It's April, which means that I can now start saying that next month I will be in Japan!
Small things make me easily happy :)
But, seriously, I am ridiculously excited about going back to Japan in May after almost 7 full years of not being there. The trip is part seeing friends and just being in Japan again visiting the places I lived in and basically picking up memories along the way. But it's also a trip to see the changes, to see the new and to discover unknown parts of Japan.
Seven years is a long time and a lot has happened which I am anxious to discover. I am especially looking forward to travelling around the Tohoku region, the northern part of the main island Honshu. I've always wanted to go there, have heard it's beautiful but also a little unknown.
And then just over a year ago the coast of Tohoku was hit by an earthquake, then a tsunami and then a nuclear disaster in one particular place. It has made me even more determined to visit. The region deserves more attention, and I have no doubt that tourism can be part of rebuilding the economy. And I hope to contribute to that at least a little.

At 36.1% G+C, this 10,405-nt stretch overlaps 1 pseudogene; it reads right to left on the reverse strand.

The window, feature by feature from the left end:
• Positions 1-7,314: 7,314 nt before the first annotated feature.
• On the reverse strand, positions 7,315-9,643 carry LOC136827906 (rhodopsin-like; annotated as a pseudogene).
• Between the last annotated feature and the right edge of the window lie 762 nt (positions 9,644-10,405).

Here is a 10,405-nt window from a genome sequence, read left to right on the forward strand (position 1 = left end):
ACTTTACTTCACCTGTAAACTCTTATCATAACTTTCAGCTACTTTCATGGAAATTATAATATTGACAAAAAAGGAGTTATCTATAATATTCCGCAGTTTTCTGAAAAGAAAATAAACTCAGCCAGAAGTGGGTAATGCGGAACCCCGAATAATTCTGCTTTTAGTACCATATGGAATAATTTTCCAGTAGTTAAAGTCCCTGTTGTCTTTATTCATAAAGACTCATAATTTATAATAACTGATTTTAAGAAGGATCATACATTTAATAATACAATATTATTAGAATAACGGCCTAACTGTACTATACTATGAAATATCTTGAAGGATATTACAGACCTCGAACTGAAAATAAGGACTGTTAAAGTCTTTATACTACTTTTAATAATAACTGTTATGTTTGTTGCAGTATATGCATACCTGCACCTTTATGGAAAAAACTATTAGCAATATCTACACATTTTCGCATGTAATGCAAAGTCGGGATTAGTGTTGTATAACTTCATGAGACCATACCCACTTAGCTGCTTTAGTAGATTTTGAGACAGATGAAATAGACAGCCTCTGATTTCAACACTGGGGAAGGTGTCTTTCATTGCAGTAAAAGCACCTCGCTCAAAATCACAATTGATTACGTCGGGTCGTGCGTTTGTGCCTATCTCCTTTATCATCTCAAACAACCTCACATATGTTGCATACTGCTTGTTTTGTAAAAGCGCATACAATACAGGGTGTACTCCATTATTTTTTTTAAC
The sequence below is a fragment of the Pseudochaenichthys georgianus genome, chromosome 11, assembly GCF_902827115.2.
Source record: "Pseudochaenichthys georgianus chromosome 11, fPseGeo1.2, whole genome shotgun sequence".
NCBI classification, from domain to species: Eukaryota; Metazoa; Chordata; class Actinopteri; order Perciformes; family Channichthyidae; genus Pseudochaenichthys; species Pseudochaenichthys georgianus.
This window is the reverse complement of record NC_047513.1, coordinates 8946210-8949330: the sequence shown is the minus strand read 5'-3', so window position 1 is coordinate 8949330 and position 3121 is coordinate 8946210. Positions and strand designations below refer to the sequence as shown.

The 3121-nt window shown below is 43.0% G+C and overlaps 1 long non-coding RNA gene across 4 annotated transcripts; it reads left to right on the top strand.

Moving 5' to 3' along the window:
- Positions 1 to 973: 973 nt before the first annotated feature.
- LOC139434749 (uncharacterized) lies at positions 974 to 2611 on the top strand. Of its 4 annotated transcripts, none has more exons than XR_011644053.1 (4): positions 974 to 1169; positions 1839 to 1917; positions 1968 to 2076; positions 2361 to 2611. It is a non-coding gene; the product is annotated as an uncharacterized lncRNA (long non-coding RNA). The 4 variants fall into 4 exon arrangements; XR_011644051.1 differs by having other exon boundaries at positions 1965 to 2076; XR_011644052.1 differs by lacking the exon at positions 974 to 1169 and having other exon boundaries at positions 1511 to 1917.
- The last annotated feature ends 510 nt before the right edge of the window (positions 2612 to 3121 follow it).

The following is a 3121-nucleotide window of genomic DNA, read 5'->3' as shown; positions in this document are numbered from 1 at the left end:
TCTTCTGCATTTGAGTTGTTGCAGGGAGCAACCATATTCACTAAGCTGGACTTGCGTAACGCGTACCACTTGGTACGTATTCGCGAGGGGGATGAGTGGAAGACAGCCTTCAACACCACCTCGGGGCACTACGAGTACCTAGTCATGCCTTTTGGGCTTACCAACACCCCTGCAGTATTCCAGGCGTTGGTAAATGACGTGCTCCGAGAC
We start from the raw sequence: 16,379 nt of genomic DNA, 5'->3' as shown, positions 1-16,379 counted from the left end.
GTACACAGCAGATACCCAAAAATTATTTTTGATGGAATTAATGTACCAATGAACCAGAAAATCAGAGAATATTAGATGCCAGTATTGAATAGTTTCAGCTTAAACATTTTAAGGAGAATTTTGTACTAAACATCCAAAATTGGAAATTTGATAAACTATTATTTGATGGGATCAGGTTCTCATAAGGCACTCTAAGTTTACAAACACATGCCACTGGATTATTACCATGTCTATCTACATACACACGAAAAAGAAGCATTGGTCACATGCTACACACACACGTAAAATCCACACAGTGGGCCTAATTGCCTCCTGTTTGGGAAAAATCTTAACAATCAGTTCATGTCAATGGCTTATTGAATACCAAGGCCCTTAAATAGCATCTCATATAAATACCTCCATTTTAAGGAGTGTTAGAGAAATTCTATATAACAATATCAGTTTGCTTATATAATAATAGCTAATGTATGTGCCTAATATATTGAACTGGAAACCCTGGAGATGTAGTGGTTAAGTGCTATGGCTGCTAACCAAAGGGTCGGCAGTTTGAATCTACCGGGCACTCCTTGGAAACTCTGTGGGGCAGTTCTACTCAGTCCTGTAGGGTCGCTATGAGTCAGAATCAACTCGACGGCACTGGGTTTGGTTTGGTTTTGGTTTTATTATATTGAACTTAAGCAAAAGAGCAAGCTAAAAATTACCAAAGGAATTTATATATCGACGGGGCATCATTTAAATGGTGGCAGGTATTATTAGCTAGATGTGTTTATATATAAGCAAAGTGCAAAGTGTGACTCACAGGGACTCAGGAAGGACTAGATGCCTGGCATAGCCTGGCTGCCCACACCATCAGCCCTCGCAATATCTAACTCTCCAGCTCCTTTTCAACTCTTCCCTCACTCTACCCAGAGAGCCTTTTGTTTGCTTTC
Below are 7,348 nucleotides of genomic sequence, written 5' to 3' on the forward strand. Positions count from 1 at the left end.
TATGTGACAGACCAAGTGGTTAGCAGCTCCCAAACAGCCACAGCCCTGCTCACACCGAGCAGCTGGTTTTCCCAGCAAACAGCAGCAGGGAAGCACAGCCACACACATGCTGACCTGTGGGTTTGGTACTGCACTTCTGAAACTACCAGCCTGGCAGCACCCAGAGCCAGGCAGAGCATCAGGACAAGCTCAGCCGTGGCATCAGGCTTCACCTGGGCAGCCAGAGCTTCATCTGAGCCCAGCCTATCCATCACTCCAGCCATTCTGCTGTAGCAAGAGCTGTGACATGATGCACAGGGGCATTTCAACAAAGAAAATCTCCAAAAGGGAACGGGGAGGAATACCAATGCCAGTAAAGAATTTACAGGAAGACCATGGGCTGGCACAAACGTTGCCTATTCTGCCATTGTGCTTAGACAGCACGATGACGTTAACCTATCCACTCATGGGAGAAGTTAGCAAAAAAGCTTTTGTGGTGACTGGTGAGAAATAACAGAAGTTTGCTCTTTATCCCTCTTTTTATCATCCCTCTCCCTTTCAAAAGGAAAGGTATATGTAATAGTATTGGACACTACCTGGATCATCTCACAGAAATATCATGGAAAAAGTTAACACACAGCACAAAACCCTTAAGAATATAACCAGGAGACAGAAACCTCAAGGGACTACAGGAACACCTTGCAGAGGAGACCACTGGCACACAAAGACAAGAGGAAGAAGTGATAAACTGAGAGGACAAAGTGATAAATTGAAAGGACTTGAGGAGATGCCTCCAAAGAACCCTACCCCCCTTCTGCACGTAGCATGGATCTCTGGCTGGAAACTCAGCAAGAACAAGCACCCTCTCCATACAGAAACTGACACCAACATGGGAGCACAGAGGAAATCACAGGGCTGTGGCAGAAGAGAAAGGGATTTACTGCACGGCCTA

Despite that, my regular choice of travel guides Lonely Planet doesn't seem to believe so. It's latest Japan publication dates from August 2011, so only a few months after the disaster. However, the prefectures that were hit by the earthquake and tsunami are deliberately NOT included in the book. I'm disappointed and shocked.
Leaving out three prefectures means leaving out valuable information about areas and towns in those prefectures that were not harmed by the earthquake/tsunami as that damage was mostly on the coast. But even if the choice would have been made to leave out the coastal areas this would be unfair to those areas: yes, it is impossible to be accurate on transport etc in these towns in a printed publication but using good referrals should make it much easier for travellers to find up to date information. The railcompany JR is working hard on getting their railways up and running again and the coast is becoming more and more accessible as this blogpost of a friend in Tokyo shows as well.
Hopefully Lonely Planet will improve the information on their website at least, so that other tourists will find their way to this region as well.
And in any case, I will surely be sharing my stories and pictures online.